Regeneron Pharmaceuticals, Inc. v. Merus N.V.


Docket No. 2016-1346

PROST, NEWMAN, WALLACH
July 27, 2017

Brief summary: DC finding of inequitable conduct based on “adverse inference of specific intent to deceive the PTO”, perhaps due in part to litigation misconduct, affirmed.

Summary: Regneron appealed DC holding that US 8,502,018 claiming “[a] genetically modified mouse, comprising in its germline human unrearranged variable region gene segments inserted at an endogenous mouse immunoglobulin locus” is unenforceable for inequitable conduct. The DC held a first bench trial on the materiality of the “Withheld References” (Bruggemann, Taki, Zou and Wood) and scheduled but never held a second bench trial on specific intent to deceive (Therasense, FC 2011). The DC “drew an adverse inference of specific intent to deceive the PTO” against Regeneron, discussing “Regneron’s repeated violations of the [DC’s] discovery orders and improper secreting of relevant and non-privileged documents.” The ‘018 patent issued from the “‘176 application” which was filed one of several continuations of a divisional of US 6,596,541 (the ‘541 patent). During prosecution, Regeneron argued the cited art only taught “random and not targeted insertion”, amended the claims to require insertion at “an endogenous” mouse immunoglobulin locus, and submitted “a presentation” asserting “that it had developed a commercial embodiment of the claimed mouse with surprising results”, an assertion found to be undisputably false (“Regeneron had not developed any such mouse at the time.”) Regeneron also intereviewed the case with the Examiner in March 2013 and “relied on the misleading presentation” at that meeting. The Examiner then issued a Notice of Allowance, stating “[t]he prior art does not teach or suggest” insertion “at an endogenous mouse immunoglobulin locus.” Prior to issuance of the Notice of Allowance, “a third-party filed a submission in the parent application of the ‘018 patent, describing three” of the Withheld References (Wood is a PCT application not included in that submission). A Wood co-inventor (Dr. Alt) an author on Taki and Zou (Dr. Rajewsky) were on Regeneron’s scientific advisory board before the ‘018 patent was filed. “During prosecution, these individuals corresponded with Dr. Murphy, an ‘018 patent inventor, expressing concerns about his characterizations of the prior art in related publications.” And Regeneron’s in-house counsel was aware of but did not disclose the Withheld References, but Regneron did subsequently disclose the same “in every related application having the same specification and similar claims.” Regneron argued it was under no obligation to disclose the Withheld References because “they were not but-for material.”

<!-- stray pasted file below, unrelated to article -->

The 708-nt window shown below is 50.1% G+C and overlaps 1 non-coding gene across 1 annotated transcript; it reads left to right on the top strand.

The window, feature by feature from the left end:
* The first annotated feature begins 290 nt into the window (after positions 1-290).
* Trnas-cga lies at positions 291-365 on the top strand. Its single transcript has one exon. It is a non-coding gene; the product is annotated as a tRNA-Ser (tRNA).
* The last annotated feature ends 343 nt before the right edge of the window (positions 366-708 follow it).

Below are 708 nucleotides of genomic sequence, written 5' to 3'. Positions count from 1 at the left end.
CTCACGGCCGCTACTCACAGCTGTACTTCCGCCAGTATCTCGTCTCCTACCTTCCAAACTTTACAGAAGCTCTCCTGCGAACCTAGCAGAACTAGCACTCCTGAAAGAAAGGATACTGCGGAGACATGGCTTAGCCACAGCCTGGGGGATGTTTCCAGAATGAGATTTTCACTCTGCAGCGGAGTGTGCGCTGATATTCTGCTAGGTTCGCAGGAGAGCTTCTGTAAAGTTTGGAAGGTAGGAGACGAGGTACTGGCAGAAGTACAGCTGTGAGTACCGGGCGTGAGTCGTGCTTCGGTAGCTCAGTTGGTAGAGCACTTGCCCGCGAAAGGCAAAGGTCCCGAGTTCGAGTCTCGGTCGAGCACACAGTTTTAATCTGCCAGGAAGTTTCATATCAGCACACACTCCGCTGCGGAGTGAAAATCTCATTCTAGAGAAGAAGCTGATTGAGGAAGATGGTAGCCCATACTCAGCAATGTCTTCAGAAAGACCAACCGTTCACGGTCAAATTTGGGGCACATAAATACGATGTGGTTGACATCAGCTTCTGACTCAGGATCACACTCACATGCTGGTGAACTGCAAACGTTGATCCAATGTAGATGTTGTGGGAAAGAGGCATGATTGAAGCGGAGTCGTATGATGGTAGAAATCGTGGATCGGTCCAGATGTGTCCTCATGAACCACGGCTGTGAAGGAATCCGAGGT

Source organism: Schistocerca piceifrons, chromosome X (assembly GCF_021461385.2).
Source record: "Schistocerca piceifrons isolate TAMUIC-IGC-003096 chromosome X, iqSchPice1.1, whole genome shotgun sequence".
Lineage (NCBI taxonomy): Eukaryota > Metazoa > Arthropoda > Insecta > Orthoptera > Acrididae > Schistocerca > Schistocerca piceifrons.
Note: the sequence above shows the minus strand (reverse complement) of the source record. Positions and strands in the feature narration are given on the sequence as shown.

Under Therasense, “materiality” must be “but-for materiality”, meaning “the PTO would not have allowed a claim had it been aware of the undisclosed prior art” provided it is not “merely cumulative” (Dig. Control, FC 2006). A “specific intent to deceive the PTO” (“a deliberate decision to withhold a known material reference” must also be shown, and may be inferred from circumstantial evidence (Star Scientific, FC 2008; Molins, FC 1995; Apotex, FC 2014). The FC panel opinion explains that DC findings of materiality are reviewed for clear error and a finding of inequitable conduct based on those facts for an abuse of discretion. In reviewing materiality, the FC panel first concluded that “under the broadest reasonable construction” of the claims, the DC “correctly found that the claims are not limited to mice that solely comprise mouse constant region gene segments” (“Claim 1 encompasses humanized, fully human, and reverse chimeric mice”) and that, based on this construction, “the Withheld References were but-for material and were not cumulative.” The FC panel also found the DC did not abuse its discretion “by drawing an adverse inference of specific intent” against Regeneron based on litigation misconduct (detailed in the FC panel opinion). Unlike in Aptix (FC 2001 (“courts may not punish a party’s post-prosecution misconduct by declaring the patent unenforceable”), relied on in Judge Newman’s dissent (the “absence of trial and trial findings on” intent “cannot be substituted by inference”)), the FC panel wrote, “[h]ere, Regneron is accused not only of post-prosecution misconduct but also of engaging in inequitable conduct during prosecution” and it was “[o]nly after Merus proved the remaining elements of inequitable conduct” that the DC held the patent unenforceable.” Thus, the DC decision was affirmed.

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